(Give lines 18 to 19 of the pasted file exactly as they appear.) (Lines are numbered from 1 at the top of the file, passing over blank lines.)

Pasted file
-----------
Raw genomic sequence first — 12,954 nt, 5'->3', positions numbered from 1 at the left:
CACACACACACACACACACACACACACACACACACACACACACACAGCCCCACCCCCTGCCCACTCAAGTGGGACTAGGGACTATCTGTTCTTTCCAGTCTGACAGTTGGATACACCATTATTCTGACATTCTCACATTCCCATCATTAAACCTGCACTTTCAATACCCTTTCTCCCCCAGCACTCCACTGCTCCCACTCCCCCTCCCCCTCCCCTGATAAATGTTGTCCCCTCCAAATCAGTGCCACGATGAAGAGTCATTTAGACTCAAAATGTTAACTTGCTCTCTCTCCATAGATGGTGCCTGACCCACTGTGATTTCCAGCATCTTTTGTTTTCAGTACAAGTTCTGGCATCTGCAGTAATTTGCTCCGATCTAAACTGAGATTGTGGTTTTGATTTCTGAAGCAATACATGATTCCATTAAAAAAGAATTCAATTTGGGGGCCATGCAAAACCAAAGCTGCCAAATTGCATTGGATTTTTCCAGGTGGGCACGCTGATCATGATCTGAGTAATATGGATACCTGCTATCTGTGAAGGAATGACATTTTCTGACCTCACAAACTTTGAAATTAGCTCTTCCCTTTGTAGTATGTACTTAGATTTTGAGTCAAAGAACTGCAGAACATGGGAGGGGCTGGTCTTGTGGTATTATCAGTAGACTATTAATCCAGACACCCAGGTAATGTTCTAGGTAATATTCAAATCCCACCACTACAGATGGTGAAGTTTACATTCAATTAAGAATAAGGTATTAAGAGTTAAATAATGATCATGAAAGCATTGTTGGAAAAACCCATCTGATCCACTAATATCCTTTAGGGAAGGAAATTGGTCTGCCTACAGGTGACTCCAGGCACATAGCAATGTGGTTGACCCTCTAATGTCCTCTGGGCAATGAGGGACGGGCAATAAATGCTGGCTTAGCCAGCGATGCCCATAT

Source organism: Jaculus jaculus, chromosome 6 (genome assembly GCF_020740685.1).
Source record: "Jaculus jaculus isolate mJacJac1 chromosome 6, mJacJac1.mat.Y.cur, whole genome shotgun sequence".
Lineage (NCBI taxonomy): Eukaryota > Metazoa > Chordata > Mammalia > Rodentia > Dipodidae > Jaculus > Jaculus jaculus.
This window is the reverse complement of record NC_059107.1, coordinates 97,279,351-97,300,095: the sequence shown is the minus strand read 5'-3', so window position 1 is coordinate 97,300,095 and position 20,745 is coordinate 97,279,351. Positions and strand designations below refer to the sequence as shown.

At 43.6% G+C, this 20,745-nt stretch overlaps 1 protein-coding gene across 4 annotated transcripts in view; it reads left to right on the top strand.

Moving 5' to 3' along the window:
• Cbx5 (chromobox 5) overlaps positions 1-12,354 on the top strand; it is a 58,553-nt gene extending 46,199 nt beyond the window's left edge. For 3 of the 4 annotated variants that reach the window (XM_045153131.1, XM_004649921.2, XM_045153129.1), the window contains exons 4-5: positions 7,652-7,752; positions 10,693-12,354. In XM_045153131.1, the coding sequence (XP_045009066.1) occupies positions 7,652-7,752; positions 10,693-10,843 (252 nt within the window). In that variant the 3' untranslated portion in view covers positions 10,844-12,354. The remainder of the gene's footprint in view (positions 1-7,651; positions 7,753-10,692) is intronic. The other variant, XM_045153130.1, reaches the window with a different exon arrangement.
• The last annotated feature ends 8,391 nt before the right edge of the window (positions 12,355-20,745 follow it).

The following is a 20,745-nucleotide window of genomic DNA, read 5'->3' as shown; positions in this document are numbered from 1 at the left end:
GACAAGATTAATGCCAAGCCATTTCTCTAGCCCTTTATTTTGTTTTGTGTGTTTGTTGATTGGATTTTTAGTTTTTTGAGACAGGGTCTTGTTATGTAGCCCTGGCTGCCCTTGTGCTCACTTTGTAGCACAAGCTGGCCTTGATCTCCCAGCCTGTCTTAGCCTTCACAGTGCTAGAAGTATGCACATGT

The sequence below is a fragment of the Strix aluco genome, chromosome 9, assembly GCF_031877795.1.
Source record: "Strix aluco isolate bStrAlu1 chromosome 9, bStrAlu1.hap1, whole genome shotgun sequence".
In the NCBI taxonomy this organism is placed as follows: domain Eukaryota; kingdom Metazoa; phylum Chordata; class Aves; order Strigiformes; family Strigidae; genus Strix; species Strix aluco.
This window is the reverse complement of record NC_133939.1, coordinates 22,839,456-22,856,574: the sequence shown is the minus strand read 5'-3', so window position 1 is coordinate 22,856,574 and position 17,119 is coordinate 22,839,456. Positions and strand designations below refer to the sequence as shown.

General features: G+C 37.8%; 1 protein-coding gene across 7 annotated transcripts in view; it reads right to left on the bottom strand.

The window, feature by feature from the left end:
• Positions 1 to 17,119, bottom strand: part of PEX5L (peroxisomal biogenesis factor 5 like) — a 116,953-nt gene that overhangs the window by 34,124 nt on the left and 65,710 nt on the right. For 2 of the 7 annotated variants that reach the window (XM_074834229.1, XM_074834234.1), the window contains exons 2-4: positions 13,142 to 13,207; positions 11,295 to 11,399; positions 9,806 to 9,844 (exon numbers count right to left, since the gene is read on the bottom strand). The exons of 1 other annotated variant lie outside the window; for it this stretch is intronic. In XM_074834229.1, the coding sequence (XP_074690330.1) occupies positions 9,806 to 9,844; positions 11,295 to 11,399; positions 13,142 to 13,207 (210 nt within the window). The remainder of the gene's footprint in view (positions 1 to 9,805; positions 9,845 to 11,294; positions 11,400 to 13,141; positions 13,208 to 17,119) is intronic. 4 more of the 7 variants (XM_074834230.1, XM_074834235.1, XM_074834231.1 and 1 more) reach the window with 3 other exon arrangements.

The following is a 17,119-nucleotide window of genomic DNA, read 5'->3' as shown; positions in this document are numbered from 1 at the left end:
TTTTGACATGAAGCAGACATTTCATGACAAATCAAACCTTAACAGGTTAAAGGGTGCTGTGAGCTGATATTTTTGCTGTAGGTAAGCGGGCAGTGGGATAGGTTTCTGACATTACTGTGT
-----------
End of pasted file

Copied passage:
The window, feature by feature from the left end:
• Positions 1 to 17,119, bottom strand: part of PEX5L (peroxisomal biogenesis factor 5 like) — a 116,953-nt gene that overhangs the window by 34,124 nt on the left and 65,710 nt on the right. For 2 of the 7 annotated variants that reach the window (XM_074834229.1, XM_074834234.1), the window contains exons 2-4: positions 13,142 to 13,207; positions 11,295 to 11,399; positions 9,806 to 9,844 (exon numbers count right to left, since the gene is read on the bottom strand). The exons of 1 other annotated variant lie outside the window; for it this stretch is intronic. In XM_074834229.1, the coding sequence (XP_074690330.1) occupies positions 9,806 to 9,844; positions 11,295 to 11,399; positions 13,142 to 13,207 (210 nt within the window). The remainder of the gene's footprint in view (positions 1 to 9,805; positions 9,845 to 11,294; positions 11,400 to 13,141; positions 13,208 to 17,119) is intronic. 4 more of the 7 variants (XM_074834230.1, XM_074834235.1, XM_074834231.1 and 1 more) reach the window with 3 other exon arrangements.